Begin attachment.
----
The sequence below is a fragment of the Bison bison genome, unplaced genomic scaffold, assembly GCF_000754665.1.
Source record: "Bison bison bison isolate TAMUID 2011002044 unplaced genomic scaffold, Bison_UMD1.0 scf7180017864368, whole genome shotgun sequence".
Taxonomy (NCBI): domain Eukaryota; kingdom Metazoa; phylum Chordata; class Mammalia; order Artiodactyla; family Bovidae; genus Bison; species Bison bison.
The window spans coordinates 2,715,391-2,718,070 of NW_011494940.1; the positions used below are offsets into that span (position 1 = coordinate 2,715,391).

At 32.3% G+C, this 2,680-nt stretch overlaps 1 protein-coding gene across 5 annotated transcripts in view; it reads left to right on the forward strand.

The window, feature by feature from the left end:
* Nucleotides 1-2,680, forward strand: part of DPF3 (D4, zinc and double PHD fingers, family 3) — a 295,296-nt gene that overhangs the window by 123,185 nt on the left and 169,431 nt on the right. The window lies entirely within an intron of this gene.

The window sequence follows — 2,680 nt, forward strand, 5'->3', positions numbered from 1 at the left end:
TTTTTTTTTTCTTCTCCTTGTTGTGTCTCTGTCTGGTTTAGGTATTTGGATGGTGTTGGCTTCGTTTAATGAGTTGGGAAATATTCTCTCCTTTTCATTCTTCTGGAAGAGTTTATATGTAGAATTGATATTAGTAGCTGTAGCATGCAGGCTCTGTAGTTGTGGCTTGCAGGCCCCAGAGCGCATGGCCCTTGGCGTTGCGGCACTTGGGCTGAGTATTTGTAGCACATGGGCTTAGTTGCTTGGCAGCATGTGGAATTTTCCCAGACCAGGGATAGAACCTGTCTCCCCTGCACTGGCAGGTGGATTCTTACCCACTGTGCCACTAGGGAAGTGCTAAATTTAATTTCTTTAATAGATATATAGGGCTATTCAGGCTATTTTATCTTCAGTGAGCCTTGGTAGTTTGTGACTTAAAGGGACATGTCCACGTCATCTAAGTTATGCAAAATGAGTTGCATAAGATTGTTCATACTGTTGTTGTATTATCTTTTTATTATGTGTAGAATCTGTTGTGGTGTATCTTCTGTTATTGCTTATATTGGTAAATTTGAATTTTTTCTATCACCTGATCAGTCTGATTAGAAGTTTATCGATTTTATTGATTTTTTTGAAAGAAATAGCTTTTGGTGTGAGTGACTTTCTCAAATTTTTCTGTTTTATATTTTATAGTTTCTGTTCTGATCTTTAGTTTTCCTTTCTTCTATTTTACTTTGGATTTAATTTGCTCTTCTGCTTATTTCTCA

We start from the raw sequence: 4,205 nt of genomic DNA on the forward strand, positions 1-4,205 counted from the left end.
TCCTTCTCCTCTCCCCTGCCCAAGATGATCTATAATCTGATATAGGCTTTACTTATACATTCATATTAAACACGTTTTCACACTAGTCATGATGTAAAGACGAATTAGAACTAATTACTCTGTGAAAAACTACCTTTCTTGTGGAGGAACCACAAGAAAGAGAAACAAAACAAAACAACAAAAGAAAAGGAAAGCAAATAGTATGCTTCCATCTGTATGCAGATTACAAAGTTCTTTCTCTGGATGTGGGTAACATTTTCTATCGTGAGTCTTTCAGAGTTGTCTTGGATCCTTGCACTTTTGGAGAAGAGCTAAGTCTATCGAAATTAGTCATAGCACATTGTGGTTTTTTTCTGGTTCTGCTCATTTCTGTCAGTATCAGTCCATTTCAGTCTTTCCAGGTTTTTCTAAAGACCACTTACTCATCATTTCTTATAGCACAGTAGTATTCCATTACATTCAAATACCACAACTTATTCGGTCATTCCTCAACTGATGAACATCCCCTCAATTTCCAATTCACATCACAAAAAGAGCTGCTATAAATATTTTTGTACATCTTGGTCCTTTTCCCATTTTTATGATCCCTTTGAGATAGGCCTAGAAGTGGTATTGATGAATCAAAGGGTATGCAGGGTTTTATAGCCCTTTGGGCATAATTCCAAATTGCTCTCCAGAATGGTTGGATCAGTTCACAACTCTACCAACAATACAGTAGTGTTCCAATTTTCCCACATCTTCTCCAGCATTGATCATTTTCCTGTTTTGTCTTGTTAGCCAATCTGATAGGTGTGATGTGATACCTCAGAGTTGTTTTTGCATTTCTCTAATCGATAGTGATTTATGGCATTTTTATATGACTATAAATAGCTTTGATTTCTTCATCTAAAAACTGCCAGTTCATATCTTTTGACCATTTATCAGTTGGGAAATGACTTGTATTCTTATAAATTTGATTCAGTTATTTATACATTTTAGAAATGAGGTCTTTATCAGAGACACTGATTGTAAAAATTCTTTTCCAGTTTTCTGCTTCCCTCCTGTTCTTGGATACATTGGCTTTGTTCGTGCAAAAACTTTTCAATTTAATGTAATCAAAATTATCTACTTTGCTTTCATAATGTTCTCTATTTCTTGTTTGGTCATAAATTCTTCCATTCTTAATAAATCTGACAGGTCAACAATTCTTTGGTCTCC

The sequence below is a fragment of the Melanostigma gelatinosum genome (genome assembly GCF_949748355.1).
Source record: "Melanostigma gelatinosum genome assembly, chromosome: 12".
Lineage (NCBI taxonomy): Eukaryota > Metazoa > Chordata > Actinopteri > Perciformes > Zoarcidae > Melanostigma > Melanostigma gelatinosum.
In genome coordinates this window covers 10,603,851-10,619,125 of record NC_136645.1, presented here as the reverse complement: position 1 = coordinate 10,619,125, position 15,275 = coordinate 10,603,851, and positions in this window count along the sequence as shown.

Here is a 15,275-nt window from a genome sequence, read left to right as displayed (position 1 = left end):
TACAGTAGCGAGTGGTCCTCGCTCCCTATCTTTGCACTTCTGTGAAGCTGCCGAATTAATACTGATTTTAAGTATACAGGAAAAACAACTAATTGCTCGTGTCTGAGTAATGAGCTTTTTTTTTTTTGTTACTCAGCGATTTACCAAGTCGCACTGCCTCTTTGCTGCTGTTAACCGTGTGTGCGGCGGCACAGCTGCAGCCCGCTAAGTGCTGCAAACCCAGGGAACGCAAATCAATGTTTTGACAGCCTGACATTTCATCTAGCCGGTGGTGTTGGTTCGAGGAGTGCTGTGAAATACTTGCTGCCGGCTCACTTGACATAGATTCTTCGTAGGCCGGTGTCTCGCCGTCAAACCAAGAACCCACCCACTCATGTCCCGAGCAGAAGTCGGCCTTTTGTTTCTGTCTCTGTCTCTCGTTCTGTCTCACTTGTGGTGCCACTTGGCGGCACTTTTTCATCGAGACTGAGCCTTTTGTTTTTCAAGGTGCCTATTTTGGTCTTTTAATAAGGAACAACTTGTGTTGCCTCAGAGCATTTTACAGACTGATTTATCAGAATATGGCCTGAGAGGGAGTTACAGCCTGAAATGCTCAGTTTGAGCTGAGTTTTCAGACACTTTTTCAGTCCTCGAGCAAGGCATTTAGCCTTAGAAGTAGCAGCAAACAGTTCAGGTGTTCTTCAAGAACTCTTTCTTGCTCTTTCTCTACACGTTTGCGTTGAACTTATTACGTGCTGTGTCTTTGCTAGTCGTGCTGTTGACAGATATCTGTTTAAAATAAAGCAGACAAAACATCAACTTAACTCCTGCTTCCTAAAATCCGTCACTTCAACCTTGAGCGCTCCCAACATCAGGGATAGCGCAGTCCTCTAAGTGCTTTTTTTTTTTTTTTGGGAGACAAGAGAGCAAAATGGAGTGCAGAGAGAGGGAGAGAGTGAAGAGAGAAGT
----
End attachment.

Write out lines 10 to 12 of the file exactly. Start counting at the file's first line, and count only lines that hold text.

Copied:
We start from the raw sequence: 4,205 nt of genomic DNA on the forward strand, positions 1-4,205 counted from the left end.
TCCTTCTCCTCTCCCCTGCCCAAGATGATCTATAATCTGATATAGGCTTTACTTATACATTCATATTAAACACGTTTTCACACTAGTCATGATGTAAAGACGAATTAGAACTAATTACTCTGTGAAAAACTACCTTTCTTGTGGAGGAACCACAAGAAAGAGAAACAAAACAAAACAACAAAAGAAAAGGAAAGCAAATAGTATGCTTCCATCTGTATGCAGATTACAAAGTTCTTTCTCTGGATGTGGGTAACATTTTCTATCGTGAGTCTTTCAGAGTTGTCTTGGATCCTTGCACTTTTGGAGAAGAGCTAAGTCTATCGAAATTAGTCATAGCACATTGTGGTTTTTTTCTGGTTCTGCTCATTTCTGTCAGTATCAGTCCATTTCAGTCTTTCCAGGTTTTTCTAAAGACCACTTACTCATCATTTCTTATAGCACAGTAGTATTCCATTACATTCAAATACCACAACTTATTCGGTCATTCCTCAACTGATGAACATCCCCTCAATTTCCAATTCACATCACAAAAAGAGCTGCTATAAATATTTTTGTACATCTTGGTCCTTTTCCCATTTTTATGATCCCTTTGAGATAGGCCTAGAAGTGGTATTGATGAATCAAAGGGTATGCAGGGTTTTATAGCCCTTTGGGCATAATTCCAAATTGCTCTCCAGAATGGTTGGATCAGTTCACAACTCTACCAACAATACAGTAGTGTTCCAATTTTCCCACATCTTCTCCAGCATTGATCATTTTCCTGTTTTGTCTTGTTAGCCAATCTGATAGGTGTGATGTGATACCTCAGAGTTGTTTTTGCATTTCTCTAATCGATAGTGATTTATGGCATTTTTATATGACTATAAATAGCTTTGATTTCTTCATCTAAAAACTGCCAGTTCATATCTTTTGACCATTTATCAGTTGGGAAATGACTTGTATTCTTATAAATTTGATTCAGTTATTTATACATTTTAGAAATGAGGTCTTTATCAGAGACACTGATTGTAAAAATTCTTTTCCAGTTTTCTGCTTCCCTCCTGTTCTTGGATACATTGGCTTTGTTCGTGCAAAAACTTTTCAATTTAATGTAATCAAAATTATCTACTTTGCTTTCATAATGTTCTCTATTTCTTGTTTGGTCATAAATTCTTCCATTCTTAATAAATCTGACAGGTCAACAATTCTTTGGTCTCC

The sequence below is a fragment of the Melanostigma gelatinosum genome (genome assembly GCF_949748355.1).